It was fun to view the films on Portland (my town), though there were a few errors in the interface. For example, the Chinese Garden in Portland was listed three times with slightly different names -- TurnHere needs a local to review before posting. Another error that was quite surprising is that there were videos for LaConner and Seattle Washington within the Portland listing. I like Seattle and all, but it is not close enough to bundle together. That is like putting Philadelphia and New York together.

All that aside, it looks like a promising new site.

D-Link Router Vulnerability and UPnP

eEye Digital Research notified D-Link in February of a flaw in their firmware in several of their routers. After six months of not correcting, eEye has notified the rest of us. If you have one of these routers, you may want to put some pressure on D-Link to correct this bug. In the mean time, if you turn of Universal Plug-n-Play (UPnP), it will prevent the problem. For that matter, you may want to turn off UPnP whether you have this router or not.

UPnP was designed to make it easy for non-technical types to get their router properly configured by software. The problem is that when enabled, any malware running on your PC could change your router settings without you knowing. Steve Gibson and Leo Laporte first discussed the dangers of UPnP in Episode 3 of Security Now in September 2005.

Why then do we have UPnP? Microsoft has an article that talks about all the benefits to UPnP here. Regardless of the benefits, turn it off -- Learn to make the manual changes required, so you fully understand the implications, or do not compromise your security.

20 August, 2006

Firefox: Crop Circle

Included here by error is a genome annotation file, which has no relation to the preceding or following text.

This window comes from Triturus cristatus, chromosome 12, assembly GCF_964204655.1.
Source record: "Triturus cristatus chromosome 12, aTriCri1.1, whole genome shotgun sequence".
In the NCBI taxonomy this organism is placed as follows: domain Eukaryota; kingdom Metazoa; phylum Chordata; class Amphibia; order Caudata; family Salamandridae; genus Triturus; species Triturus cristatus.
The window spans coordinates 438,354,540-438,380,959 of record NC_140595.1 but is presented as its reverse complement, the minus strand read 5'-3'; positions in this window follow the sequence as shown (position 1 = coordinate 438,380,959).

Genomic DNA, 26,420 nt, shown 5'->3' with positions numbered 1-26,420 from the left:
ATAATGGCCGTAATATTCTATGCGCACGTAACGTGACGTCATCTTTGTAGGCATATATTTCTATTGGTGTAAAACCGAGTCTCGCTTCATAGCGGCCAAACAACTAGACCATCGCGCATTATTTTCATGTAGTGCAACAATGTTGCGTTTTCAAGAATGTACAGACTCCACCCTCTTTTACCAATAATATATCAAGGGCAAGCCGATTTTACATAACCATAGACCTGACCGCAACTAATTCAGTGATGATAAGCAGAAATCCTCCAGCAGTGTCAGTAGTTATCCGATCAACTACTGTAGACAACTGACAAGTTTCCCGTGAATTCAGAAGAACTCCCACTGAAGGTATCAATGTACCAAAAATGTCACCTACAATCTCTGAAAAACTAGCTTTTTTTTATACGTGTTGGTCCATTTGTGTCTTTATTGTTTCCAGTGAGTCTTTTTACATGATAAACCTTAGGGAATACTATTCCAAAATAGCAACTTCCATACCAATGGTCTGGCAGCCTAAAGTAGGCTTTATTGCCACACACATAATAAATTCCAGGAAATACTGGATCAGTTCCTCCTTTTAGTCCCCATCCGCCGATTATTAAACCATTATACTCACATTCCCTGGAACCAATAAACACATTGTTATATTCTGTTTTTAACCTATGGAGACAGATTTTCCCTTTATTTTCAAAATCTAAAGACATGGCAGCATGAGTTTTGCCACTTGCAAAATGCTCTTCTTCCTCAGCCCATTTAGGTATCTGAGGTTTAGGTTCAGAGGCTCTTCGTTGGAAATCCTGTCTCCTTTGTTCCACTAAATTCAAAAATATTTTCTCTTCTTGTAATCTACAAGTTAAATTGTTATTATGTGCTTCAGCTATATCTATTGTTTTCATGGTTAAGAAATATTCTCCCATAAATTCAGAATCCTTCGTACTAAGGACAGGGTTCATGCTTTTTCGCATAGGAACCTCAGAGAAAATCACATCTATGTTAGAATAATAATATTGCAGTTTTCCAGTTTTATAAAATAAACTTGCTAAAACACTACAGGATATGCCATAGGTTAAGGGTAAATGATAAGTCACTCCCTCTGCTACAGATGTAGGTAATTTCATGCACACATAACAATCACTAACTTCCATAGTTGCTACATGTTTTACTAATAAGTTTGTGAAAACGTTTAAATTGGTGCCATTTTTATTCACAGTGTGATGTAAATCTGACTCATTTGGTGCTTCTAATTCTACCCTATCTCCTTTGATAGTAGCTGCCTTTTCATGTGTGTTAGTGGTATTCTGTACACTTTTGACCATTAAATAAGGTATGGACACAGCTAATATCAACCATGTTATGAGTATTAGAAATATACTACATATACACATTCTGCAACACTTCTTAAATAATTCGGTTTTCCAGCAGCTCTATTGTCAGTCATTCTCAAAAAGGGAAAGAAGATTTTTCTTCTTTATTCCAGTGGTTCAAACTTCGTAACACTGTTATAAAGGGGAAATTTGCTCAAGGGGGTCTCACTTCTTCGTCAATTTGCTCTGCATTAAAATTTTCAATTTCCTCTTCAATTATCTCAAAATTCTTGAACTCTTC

John Carey, Matt Shichtman, and Beth Gordon pull of a "Crazy Awesome" thing -- a Firefox crop circle. I like this because when you see the video, you see a lot of folks dedicating their time to something they like so much; they are happy; and they are having fun. It's also neat to see that it was done so close to home.

I found thes pictures on the Oregon State Linux User Group site: OSLUG Gallery.

This is not the first Firefox promo done by this group. In viewing the OSLUG pages, I found two other references: Take Back the Sidewalk and Take Back the Sky. They appropriately named the crop circles project: Taking Back the Field.

18 August, 2006

25 Years of PCs

I stumbled across several sites celebrating the 25th anniversary of the PC. Of course IBM has something -- check out their archive page. PC World has a great article that covers many aspects of the days developing the PC at IBM.

There is another site, Vintage Computers, ran by Eric Klein. Here is what Eric has to say about his collection, "My vintage computer collection is small by most standards but it contains examples of what I consider to be some of the most significant machines and items from the early days of personal computer history." Mr. Klein has done a great job in providing photos and facts on so many early computers. Another good site for old computers is OLD-COMPUTERS.COM, ran by Thierry Schembri and Olivier Boisseau.

I remember my first PC, which I bought used during the summer of 1982. It was a Sanyo MBC-555 that used the 8086, so it was not completely IBM compatible. It came with two 180K floppies, which I could use to run WordStar, and a green monochrome monitor. This was the beginning of my adventures in learning to program.

Prior to this, I was lucky enough to have used the TRS-80 and Apple IIe in high school (Do you remember shape tables on the Apple?). I had a friend that was a huge Commodore 64 fan -- he was using this as a game console before we really had game consoles. I did not see him much after this, as he spent some much time alone with his computer. Hmm... sounds familiar for many of us now.

What was your first PC?
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Update 22-Sep-06: I ran across another vintage computer site: Old Computers also know as the obsolete technology site.

Dell Recall Sony Batteries Update

ZDNet is reporting that the laregest battery recall in Dell's history could cost Sony $85M to $430M. Sony also supplies batteries for Hewlett-Packard, Apple Computer and Lenovo.

Adrian Kingsley-Hughes of ZDNet says he will folllow the progress on his blog, including any problems with these other manufacturer's laptops.

InfoWorld reports that Sony and Dell have been discussing the battery problems for the last 10 months.

15 August, 2006

How fast is your connection?